Criminal Defense Lawyers
Engage in a Speed Contest
VC 23109 Crimes
The law on the crime of engaging in a speed contest is found at California vehicle code section 23109. In short, a person engages in a speed contest when he or she uses a motor vehicle to race against another vehicle, a clock, or other timing device.
VC 23109(a) Law: To prove the defendant is guilty of the crime of engaging in a speed contest the district attorney must prove all three of the following beyond a reasonable doubt:
The defendant drove a motor vehicle on a highway
While driving, the defendant willfully engaged in a speed contest
A motor vehicle includes a commercial vehicle, car, bus, motorcycle, or tractor.
The term highway describes any area publicly maintained road that is open to the public for purposes of vehicular travel, including streets, roads, dirt roads, and parking lots.
The term willfully simply means that the defendant did the act on purpose.
Note: A speed contest does not include an event in which the drivers measure the time required to cover a set route of more than twenty miles but where the vehicle does not exceed the speed limits.
VC 23109 with Injury: When the defendant engages in a speed contest, which leads to injury, the defendant may face more serious penalties, but the same underlying criminal charge (VC 23109(a)) applies. In some cases the injury may be severe or serious. In cases of severe or serious bodily injury associated with speed contest the district attorney may alleged a serious bodily injury enhancement (PC 12022.7), which greatly increases the penalties for engaging in a sped contest.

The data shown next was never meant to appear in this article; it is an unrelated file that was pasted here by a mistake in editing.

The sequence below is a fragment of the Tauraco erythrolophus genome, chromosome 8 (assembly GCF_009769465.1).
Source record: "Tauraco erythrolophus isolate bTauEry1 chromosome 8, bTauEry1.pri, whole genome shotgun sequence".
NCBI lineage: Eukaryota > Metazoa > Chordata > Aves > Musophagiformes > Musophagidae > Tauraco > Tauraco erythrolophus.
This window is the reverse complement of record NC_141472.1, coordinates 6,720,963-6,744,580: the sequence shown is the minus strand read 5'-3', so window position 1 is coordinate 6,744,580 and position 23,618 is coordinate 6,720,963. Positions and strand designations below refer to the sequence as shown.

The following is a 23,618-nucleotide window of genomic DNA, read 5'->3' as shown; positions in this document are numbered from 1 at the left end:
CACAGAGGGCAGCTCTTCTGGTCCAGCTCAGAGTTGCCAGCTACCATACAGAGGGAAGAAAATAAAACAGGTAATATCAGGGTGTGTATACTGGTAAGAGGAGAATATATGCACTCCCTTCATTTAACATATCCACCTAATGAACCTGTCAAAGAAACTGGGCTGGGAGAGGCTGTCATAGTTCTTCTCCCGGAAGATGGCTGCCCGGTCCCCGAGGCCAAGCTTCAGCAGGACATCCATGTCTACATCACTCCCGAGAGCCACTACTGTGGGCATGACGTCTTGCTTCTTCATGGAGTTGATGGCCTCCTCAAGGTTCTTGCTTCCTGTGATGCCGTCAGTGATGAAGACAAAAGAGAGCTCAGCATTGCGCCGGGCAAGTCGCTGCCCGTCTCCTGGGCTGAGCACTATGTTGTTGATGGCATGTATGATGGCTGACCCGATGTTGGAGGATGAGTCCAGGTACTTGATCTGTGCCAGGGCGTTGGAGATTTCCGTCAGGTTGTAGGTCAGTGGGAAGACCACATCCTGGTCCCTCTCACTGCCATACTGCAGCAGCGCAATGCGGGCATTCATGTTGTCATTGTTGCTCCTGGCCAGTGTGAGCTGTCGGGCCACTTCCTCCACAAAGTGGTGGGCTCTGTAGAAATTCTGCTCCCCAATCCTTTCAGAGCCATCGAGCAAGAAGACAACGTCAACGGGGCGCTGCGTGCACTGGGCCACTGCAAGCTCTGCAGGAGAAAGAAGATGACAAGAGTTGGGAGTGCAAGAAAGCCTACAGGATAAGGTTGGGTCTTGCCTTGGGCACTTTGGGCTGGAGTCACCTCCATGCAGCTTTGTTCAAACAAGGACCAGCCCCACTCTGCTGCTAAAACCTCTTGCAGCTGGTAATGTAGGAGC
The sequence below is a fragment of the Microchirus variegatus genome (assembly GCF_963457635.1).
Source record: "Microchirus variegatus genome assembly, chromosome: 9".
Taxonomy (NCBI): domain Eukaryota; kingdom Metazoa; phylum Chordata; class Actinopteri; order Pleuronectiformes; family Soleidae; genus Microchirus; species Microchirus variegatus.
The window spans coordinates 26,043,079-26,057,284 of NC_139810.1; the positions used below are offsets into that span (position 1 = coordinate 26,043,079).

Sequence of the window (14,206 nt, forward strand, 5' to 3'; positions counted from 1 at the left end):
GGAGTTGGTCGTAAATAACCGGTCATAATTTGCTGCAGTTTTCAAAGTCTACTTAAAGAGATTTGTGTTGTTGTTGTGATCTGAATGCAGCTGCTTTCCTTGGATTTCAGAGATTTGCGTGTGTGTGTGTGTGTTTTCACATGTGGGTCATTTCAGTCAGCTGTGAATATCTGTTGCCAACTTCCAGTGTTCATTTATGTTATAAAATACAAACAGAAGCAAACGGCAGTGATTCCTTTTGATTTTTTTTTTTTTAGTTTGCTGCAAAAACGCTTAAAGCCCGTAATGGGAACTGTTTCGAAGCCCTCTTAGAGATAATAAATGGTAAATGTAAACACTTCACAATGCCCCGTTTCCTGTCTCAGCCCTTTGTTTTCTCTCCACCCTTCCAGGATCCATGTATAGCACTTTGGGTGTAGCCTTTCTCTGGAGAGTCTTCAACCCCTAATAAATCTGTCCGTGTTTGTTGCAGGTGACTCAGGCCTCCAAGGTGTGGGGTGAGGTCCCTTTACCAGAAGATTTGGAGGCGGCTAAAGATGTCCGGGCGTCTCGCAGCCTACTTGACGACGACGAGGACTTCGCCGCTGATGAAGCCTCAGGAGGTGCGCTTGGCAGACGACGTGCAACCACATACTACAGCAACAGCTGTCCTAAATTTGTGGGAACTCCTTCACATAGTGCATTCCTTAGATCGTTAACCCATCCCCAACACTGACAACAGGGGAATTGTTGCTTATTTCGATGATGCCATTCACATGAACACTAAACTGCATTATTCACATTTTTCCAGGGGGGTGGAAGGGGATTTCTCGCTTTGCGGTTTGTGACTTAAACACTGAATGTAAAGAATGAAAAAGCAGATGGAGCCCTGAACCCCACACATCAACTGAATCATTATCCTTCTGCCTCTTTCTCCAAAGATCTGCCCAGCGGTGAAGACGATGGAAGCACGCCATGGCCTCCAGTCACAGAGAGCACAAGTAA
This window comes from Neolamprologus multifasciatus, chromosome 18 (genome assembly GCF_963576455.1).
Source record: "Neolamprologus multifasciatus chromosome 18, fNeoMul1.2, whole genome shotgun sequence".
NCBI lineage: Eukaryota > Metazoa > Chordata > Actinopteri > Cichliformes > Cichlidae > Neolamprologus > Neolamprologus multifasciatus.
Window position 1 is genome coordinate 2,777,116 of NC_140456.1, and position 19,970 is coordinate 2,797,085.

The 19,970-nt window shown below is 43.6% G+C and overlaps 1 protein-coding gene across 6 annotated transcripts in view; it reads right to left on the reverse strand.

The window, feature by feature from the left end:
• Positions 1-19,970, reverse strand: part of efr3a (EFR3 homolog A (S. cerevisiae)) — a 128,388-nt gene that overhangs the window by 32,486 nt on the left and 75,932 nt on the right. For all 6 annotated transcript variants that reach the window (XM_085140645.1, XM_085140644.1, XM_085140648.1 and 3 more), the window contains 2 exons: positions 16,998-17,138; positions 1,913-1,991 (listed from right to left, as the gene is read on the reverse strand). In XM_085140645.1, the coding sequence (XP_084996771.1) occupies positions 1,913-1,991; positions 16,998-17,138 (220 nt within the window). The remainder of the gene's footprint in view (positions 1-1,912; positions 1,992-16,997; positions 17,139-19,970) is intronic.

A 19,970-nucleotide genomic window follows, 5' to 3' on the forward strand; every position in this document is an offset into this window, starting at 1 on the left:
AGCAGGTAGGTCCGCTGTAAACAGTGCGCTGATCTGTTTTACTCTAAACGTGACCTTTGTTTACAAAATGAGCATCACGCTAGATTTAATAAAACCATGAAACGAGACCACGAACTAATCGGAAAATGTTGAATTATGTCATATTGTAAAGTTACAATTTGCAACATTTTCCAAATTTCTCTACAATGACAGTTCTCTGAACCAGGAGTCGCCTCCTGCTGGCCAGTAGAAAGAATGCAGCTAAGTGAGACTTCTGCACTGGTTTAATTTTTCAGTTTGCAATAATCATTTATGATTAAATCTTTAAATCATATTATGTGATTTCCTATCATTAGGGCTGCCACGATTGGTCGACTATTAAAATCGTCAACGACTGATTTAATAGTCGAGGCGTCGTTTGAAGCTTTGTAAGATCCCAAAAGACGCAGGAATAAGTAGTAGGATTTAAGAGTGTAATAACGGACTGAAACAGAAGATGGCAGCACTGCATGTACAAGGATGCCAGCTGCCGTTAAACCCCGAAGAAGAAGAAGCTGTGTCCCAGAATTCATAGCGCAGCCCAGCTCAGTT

Serious Bodily Injury: A serious bodily injury enhancement means a serious impairment of physical condition. Examples include broken bones, organ damage other than the skin, wound requiring extensive suturing, disfigurement, and more.
VC 23109(a) Penalties
VC 23109(a): Engage in a speed contest without injury is charged as a misdemeanor. If found guilty of engaging in a speed contest without injury, the defendant may face up to 90 days in the county jail.
VC 23109(a): Engage in a speed contest with injury is charged as a misdemeanor. If found guilty of engaging in a speed contest with injury, the defendant may face up to 180 days in the county jail.